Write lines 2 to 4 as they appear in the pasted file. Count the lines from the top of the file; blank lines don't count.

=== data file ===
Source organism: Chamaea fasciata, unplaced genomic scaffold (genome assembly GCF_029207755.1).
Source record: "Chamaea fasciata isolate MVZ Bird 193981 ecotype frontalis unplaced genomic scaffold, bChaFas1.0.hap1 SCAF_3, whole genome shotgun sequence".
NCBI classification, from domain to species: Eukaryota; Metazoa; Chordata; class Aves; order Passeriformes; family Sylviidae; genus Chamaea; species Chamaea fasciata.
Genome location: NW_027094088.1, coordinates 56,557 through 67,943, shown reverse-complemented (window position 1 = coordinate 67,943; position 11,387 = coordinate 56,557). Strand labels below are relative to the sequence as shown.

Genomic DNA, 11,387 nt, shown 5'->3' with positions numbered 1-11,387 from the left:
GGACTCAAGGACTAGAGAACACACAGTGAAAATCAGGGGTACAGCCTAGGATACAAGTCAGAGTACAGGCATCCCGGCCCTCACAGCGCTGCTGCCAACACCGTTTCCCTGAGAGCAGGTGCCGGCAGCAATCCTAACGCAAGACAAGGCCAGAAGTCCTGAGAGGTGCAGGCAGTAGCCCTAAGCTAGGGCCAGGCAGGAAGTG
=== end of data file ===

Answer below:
Source record: "Chamaea fasciata isolate MVZ Bird 193981 ecotype frontalis unplaced genomic scaffold, bChaFas1.0.hap1 SCAF_3, whole genome shotgun sequence".
NCBI classification, from domain to species: Eukaryota; Metazoa; Chordata; class Aves; order Passeriformes; family Sylviidae; genus Chamaea; species Chamaea fasciata.
Genome location: NW_027094088.1, coordinates 56,557 through 67,943, shown reverse-complemented (window position 1 = coordinate 67,943; position 11,387 = coordinate 56,557). Strand labels below are relative to the sequence as shown.